Whale watching guides in the north of Iceland are reporting record numbers of whales in the seas.
Heimir Harðarson and Stefán Guðmundsson, directors of the whale watching centre Gentle Giants in Húsavík, report that the waters of the north are highly populated with record numbers of blue whales – the largest of the whale species – and humpback whales, who aren’t exactly tiny, either.
Grímur Karlsson, a former ship captain who was driving along the seaside in the north of Iceland near Siglufjörður, told Morgunblaðið, “I’ve been to sea for 35 years and I’ve never seen anything like it. The sea was literally full of whales.” Karlsson has stopped by the side of the road to take in the view of the sea when he “suddenly saw seven whales expelling their blowholes out from the waves.”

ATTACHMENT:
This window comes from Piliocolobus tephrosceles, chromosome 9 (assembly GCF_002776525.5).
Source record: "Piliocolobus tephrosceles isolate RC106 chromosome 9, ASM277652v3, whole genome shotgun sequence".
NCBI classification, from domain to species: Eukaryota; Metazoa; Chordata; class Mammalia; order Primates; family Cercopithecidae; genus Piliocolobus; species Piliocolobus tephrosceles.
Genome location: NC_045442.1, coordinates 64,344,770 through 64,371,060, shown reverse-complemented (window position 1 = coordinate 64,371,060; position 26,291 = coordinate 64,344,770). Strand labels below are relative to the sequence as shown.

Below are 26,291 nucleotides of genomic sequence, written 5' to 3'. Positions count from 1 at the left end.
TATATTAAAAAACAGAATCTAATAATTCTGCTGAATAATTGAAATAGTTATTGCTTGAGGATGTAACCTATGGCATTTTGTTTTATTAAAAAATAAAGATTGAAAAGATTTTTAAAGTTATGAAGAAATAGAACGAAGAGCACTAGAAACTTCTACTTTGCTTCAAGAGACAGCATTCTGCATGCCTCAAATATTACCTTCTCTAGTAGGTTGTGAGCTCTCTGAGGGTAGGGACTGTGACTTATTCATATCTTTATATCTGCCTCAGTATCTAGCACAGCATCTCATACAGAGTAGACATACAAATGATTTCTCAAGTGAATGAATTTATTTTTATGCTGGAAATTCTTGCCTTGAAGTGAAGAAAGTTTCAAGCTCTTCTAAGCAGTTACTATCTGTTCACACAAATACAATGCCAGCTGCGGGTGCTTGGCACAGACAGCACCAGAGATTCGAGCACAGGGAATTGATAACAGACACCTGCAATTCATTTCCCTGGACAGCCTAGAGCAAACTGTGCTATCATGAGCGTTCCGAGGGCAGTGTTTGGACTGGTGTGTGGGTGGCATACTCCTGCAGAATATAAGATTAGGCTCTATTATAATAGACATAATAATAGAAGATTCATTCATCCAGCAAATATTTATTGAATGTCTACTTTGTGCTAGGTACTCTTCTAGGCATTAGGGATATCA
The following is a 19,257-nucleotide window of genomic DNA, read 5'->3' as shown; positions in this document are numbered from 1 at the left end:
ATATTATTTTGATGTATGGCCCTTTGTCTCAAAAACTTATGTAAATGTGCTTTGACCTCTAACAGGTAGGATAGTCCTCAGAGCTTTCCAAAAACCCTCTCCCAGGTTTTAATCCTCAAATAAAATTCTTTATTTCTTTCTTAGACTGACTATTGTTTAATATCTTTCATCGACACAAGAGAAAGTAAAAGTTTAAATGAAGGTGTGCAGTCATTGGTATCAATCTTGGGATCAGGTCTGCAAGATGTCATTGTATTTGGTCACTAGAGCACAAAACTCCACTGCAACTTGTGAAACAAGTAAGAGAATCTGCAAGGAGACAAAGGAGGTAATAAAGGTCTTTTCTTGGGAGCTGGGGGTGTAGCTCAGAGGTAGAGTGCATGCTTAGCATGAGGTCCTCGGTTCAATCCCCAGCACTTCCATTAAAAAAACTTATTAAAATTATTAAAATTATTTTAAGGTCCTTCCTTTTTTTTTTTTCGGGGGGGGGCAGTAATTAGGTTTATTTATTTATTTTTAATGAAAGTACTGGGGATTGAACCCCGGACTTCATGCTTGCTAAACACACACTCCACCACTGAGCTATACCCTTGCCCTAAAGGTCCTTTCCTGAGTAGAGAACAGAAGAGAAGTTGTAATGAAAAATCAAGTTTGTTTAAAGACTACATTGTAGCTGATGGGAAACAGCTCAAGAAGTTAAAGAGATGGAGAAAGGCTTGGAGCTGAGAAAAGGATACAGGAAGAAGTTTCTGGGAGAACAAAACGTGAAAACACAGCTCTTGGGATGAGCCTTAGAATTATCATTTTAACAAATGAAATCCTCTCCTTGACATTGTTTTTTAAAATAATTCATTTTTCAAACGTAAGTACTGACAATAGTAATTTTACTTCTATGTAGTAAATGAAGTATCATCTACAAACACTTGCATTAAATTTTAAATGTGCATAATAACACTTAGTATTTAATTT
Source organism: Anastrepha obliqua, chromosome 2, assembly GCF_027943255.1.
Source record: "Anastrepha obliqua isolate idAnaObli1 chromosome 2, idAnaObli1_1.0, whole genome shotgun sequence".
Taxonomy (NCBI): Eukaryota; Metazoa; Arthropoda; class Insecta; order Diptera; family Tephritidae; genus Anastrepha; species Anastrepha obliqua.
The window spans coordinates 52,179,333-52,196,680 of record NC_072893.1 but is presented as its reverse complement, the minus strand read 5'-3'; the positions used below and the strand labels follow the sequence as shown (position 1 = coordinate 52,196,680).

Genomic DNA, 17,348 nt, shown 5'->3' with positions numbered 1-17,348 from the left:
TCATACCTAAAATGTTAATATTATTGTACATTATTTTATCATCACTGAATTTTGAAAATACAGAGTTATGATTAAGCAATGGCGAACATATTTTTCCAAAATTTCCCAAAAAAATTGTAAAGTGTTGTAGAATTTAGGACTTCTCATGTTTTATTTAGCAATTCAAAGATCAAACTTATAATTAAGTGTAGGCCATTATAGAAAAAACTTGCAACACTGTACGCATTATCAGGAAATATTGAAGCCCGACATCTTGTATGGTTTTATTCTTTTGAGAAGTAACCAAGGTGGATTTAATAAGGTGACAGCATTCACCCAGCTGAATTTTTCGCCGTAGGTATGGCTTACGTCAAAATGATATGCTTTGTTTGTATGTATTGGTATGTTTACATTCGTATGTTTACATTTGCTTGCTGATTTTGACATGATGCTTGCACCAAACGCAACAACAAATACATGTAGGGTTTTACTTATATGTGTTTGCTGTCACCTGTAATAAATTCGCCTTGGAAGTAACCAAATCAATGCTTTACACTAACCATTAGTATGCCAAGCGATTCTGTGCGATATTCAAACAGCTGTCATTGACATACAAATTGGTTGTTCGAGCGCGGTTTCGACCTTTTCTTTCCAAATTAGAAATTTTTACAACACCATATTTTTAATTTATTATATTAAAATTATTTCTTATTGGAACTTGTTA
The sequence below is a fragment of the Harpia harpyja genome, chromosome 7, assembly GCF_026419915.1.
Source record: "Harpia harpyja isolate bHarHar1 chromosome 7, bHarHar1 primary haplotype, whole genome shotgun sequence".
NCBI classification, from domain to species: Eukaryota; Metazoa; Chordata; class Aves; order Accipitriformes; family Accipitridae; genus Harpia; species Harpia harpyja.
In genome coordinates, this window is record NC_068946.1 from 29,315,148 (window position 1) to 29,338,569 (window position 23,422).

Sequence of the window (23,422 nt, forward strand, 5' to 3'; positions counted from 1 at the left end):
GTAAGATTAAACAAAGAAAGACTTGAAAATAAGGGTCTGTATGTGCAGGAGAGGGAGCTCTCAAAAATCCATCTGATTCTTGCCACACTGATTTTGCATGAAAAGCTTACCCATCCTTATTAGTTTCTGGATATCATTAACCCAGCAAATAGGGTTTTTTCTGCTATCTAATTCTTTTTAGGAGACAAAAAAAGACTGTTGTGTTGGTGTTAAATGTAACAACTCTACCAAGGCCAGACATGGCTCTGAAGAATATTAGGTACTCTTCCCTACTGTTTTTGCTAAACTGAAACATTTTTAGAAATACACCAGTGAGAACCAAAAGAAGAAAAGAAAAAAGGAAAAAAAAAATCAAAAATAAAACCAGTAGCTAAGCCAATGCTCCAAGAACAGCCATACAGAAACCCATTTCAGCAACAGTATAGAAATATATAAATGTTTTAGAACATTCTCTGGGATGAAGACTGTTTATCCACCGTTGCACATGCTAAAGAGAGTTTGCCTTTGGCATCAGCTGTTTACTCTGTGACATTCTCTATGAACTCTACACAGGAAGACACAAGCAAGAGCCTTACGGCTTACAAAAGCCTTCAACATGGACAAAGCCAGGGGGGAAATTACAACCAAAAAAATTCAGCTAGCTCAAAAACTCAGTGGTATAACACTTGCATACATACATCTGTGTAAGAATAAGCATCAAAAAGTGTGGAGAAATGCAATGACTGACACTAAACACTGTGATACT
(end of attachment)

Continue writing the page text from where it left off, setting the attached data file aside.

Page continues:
Whale watching is a very lucrative industry in Iceland, with almost no overhead and requiring very little investment to get a whale watching business started. Thousands of tourists visit Iceland every year to watch whales, many of them travelling north, where whales are especially populous.
The photo is of one of Elding’s boats, which provide whale watching tours in Reyakjvík harbour.
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